Google Confirms & Talks About Expanded Local Results

In a blog post today, Google confirms what we and others reported last week — they’re now showing local results on non-local queries.

Google says they’re guessing the searcher’s location, “in most cases” by using your IP address. As I pointed out last week, this isn’t always the most accurate solution. And, as Greg Sterling pointed out, Google will eventually replace IP-targeting with improved triangulation/GPS right in the web browser/device you’re using.

Meanwhile, Google Software Engineer Jim Muller replied to the questions we emailed last week when I wrote the original article on this. A few days have passed, but here’s what Jim had to say about the new expanded local search results.

Matt: Has this been rolled out for all Google users, or are only some people getting these results?

Jim: Yes, this is now available to all users worldwide.

How many terms have you targeted for this expansion of the 10-pack? (I don’t get the 10-pack when I search for “cars”, for example.) Are we talking dozens or hundreds of terms? More?

Many many more. We try to include all the world’s local information in the database that we search, so all that’s really required is a match to a place that’s near you. For example if you search for specific stores or specific street addresses near you, we will often show the map. The map can appear in all the usual configurations: in groups of 10, groups of 3, or alone.

But as you noted, we don’t always show the map. We try to show it whenever our algorithms determine that it will be most useful.

The 10-pack on these broad queries never seems to show up at the top of the results — not even “pizza.” Is that by design, or might it appear at the top for certain queries?

For these queries, the user’s intent is less explicitly local than for a query like [pizza baltimore], so our ranking algorithms tend to rank the map in the middle of the page. For the highest quality single results, our ranking algorithms often place them higher on the page, and in particular street address queries often appear on a map at the top, as we would with a strong user intent query.

Related Topics: Channel: SEO | Google: Maps & Local | Google: Universal Search | Google: Web Search


About The Author: is Editor-In-Chief of Search Engine Land. His news career includes time spent in TV, radio, and print journalism. His web career continues to include a small number of SEO and social media consulting clients, as well as regular speaking engagements at marketing events around the U.S. He recently launched a site dedicated to Google Glass called Glass Almanac and also blogs at Small Business Search Marketing. Matt can be found on Twitter at @MattMcGee and/or on Google Plus. You can read Matt's disclosures on his personal blog.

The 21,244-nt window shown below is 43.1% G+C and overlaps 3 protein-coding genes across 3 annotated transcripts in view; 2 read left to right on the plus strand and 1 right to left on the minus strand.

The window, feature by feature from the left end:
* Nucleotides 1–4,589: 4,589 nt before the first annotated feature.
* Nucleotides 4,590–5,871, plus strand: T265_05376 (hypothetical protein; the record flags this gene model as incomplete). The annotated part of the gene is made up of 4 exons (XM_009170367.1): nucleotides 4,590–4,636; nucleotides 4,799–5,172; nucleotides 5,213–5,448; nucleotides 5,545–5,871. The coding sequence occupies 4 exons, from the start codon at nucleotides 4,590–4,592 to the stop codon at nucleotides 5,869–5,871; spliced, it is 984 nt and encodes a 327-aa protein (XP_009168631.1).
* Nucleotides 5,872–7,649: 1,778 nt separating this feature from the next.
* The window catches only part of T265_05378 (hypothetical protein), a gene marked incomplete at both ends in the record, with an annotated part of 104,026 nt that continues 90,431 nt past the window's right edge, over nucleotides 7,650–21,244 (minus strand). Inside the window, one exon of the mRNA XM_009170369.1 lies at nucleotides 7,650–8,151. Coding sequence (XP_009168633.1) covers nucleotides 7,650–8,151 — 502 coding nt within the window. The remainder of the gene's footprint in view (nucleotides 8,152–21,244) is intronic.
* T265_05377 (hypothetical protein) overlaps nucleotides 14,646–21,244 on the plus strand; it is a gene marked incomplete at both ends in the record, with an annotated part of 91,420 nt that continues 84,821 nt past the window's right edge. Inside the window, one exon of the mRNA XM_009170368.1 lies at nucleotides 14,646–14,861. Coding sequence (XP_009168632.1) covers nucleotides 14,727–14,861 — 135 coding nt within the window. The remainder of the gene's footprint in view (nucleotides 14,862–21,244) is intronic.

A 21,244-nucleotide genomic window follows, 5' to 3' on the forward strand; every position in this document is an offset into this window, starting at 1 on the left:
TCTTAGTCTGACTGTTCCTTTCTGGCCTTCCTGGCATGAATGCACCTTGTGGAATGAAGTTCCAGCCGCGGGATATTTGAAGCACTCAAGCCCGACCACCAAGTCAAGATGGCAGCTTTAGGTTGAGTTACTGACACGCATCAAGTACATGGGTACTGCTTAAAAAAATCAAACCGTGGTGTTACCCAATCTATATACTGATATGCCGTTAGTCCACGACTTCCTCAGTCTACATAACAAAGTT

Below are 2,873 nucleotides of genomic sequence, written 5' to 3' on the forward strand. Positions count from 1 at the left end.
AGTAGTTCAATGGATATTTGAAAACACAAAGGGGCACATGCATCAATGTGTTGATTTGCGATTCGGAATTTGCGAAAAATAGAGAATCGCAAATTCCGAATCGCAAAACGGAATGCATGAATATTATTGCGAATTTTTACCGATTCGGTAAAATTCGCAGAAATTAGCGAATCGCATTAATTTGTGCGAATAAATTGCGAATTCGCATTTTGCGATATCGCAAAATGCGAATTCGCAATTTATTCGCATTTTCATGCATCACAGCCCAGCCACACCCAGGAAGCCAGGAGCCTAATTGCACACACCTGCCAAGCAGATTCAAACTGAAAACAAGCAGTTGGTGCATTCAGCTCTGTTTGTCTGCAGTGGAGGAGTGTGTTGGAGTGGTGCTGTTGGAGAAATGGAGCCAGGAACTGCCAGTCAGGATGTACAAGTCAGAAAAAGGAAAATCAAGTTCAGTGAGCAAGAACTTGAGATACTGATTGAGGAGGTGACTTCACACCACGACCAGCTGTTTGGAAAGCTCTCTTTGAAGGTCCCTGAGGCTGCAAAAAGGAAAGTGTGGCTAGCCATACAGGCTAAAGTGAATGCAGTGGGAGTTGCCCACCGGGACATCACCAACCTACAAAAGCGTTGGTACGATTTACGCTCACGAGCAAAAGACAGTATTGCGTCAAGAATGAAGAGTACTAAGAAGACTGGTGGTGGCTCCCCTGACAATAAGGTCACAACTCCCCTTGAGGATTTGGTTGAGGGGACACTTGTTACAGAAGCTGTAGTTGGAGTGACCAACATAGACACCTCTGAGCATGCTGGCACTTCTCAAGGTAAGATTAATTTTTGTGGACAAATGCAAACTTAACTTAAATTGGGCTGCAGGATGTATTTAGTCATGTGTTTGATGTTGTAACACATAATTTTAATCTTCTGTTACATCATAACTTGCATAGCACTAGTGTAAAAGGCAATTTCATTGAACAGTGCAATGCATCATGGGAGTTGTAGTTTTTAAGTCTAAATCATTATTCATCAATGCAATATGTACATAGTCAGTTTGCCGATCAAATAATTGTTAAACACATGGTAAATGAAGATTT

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  • CarrieHill

    Gotta tell you – if you dont live in a large-ish city this feature stinks. I live in the mountains 3 hours west of denver – over 2 mountain passes.

    I searched for “pizza” while signed into my Google account and say a 10 box for pizza places not even in the same AREA CODE – denver and colorado springs restaurants – over 3 hrs from me.

    I think this needs some work – especially for the millions of us that use it and dont live in a metro area.

    My $.02 :)

  • Matt McGee

    Carrie — where’s your ISP? I don’t exactly live in a big metropolis and it’s not great, but a lot better than you’re describing. We have maybe 150,000 in the Tri-Cities region.

  • chiropractic

    I just checked “pizza” in Los Angeles and the 10 box appears in position #4. Problem is results read… Local business results for pizza near San Jose, CA 95134. Must be a ookie or something in Firefox, not logged in. Checked from IE7 and get Local business results for pizza near Culver City, CA. That’s much closer but not perfect. Clicking on the map though brings up what appears to be hundreds of pizza locations within a 20 mile radius. #nom nom

  • Wickerpedia

    Google has all that data and we’re led to believe they still use IP targeting to serve ads? I mean, anyone who has every search query I conducted and knows every link I ever clicked on can paint a pretty accurate demographic and geographic picture of me.

  • CarrieHill

    @MattMcGee – our ISP is the city of Glenwood Springs, CO where the office is located – they provide community broadband and when I tested the IP it showed up in our town – not in denver. There are pizza places in Glenwood with local search presence so not sure why Google would show me Denver vs. local stuff.

    at HOME my ISP is Qwest – which is in Denver so that makes sense.

    I think this targeting is – again – for large-ish towns. We’re about population 12k I think – so pretty small.

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